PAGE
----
Read aloud/summarize: The fake apology
What makes an apology go well or badly in your experience? How do you make amends when you have hurt someone? How do you reconcile when both people have wronged each other?
Homework: read Anatomy of an apology

Session seven: Anger in relationships
Check-in with anger scale
Reading aloud: Fighting fair: Rules for couples
Discussing this reading easily takes most of the hour. Try to focus the discussion not just on what participants’ partners have done wrong (this is where the conversation naturally goes) but toward how to handle unfair actions a partner has taken, how to handle your own impulses toward unfair behavior. What constitutes abuse? When is it time to break up? To me this is the saddest session because it becomes clear how few of them have been in a reasonably healthy relationship or even see that as a possibility.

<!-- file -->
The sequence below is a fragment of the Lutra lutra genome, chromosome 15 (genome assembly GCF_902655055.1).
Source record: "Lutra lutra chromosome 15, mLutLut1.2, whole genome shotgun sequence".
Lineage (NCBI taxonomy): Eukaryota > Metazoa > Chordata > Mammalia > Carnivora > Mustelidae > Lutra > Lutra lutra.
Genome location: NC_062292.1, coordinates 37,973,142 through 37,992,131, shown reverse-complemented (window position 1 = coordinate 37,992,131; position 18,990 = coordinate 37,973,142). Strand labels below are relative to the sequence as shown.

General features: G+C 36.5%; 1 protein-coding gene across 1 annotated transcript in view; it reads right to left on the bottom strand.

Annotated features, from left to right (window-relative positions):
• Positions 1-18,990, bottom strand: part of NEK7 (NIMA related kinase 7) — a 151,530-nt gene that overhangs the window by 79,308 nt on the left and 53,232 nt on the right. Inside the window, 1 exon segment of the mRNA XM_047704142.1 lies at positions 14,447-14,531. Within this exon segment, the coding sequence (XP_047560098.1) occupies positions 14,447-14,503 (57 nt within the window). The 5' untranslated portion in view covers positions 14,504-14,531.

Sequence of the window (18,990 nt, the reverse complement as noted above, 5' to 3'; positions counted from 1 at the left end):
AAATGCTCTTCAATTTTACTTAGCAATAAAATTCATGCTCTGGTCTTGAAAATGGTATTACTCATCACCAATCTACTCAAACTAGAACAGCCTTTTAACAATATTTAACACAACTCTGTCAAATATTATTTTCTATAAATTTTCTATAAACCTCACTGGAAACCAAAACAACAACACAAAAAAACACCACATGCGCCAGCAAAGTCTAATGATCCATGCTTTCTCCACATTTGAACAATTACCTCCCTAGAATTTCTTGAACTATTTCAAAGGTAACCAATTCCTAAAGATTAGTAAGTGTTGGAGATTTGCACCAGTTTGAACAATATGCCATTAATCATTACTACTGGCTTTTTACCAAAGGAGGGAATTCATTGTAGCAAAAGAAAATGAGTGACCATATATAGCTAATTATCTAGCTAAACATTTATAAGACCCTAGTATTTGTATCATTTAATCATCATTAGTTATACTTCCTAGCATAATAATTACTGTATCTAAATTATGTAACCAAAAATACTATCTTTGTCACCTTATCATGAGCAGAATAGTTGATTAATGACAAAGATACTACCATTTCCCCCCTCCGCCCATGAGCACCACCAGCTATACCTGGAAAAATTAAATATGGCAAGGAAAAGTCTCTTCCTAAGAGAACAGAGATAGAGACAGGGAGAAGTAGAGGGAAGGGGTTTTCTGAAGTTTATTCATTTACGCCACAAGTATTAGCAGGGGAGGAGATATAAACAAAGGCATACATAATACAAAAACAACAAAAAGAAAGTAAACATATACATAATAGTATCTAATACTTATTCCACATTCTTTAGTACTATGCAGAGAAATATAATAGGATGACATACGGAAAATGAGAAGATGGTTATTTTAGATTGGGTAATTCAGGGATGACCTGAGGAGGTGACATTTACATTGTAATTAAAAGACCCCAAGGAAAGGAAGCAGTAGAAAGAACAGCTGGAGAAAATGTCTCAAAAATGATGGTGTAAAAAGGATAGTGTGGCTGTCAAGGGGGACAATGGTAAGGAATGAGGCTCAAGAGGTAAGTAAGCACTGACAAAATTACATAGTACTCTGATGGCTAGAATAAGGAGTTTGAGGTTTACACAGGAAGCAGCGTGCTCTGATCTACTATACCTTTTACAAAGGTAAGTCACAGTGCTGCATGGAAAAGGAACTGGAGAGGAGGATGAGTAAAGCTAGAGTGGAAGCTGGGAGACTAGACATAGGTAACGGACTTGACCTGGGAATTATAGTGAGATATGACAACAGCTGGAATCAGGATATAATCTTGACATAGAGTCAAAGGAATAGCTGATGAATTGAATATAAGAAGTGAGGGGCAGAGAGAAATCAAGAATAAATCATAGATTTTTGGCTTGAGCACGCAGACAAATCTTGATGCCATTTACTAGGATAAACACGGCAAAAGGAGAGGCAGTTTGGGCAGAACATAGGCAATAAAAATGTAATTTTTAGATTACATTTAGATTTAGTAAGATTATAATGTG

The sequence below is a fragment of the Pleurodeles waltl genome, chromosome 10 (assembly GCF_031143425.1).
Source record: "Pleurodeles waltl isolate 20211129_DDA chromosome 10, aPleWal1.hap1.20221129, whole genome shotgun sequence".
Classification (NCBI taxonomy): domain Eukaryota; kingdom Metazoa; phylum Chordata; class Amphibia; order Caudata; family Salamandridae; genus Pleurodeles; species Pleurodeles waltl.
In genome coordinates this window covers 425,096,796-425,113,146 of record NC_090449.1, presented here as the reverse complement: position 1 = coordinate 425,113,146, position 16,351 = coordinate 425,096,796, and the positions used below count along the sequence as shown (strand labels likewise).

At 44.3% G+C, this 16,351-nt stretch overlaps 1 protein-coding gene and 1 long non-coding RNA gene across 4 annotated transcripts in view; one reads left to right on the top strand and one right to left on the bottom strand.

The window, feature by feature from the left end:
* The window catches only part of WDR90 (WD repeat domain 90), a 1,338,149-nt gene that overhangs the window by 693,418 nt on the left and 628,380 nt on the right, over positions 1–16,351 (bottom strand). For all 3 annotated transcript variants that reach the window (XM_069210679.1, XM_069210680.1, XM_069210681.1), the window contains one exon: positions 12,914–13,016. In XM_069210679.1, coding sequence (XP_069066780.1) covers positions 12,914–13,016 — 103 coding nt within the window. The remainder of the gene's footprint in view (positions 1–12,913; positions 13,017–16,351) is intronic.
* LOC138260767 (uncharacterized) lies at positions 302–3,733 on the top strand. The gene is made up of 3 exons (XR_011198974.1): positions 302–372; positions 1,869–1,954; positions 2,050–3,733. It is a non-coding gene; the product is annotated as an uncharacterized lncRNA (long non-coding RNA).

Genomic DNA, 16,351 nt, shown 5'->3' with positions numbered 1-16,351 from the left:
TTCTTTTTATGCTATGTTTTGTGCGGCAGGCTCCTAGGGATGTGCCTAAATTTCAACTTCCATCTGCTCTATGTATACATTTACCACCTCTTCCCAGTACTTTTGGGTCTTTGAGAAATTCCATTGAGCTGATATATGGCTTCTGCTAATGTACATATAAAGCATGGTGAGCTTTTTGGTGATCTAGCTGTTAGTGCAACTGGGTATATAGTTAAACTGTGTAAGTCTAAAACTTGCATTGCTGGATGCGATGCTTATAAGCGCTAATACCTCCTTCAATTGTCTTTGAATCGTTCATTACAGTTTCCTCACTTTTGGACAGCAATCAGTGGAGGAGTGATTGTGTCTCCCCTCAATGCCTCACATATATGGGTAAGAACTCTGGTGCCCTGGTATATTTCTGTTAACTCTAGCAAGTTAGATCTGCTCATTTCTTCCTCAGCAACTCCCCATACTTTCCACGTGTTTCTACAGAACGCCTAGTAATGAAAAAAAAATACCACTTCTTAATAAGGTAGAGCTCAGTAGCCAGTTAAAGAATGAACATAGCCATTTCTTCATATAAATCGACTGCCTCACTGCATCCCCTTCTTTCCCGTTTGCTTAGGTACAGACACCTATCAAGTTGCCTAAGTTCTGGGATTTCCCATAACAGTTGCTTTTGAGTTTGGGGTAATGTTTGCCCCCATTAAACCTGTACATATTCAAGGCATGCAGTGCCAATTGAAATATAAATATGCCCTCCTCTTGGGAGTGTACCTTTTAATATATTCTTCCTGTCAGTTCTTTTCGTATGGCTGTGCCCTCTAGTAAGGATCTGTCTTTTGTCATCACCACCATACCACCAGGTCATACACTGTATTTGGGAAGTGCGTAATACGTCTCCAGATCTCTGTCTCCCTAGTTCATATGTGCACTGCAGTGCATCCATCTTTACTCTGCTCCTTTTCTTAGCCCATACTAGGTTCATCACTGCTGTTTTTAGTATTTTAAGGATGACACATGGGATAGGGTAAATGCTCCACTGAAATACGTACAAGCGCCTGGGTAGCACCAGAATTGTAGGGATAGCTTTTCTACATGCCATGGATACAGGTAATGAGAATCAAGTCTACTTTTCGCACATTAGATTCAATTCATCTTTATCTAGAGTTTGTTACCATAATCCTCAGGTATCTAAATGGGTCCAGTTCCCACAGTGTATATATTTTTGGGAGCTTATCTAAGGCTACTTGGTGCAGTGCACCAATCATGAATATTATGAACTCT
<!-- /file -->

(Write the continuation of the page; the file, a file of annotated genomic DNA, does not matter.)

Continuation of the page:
Homework: What advice would you give to a young person on how to handle disputes with their partner?

Session eight: Anger and children
Check-in with anger scale
Discussion: For those who are parents, how do you handle anger towards your children? Amazingly to me, someone often says that children are too young to know better and he couldn’t get mad at his child. (I suspect many of my group members who are fathers have not spent much time, if any, with their children due to incarceration and separation from the children’s mothers.) I give the example of a toddler sticking their finger in your eye. Even if they’re too young to know that it hurts you, it still hurts and you’re probably surprised and angry for a minute, and it might take some effort to respond appropriately to the child. I also ask if anyone present believes their parents never got angry at them. If all of our parents got angry at us when we were kids, we will probably get angry with our kids too.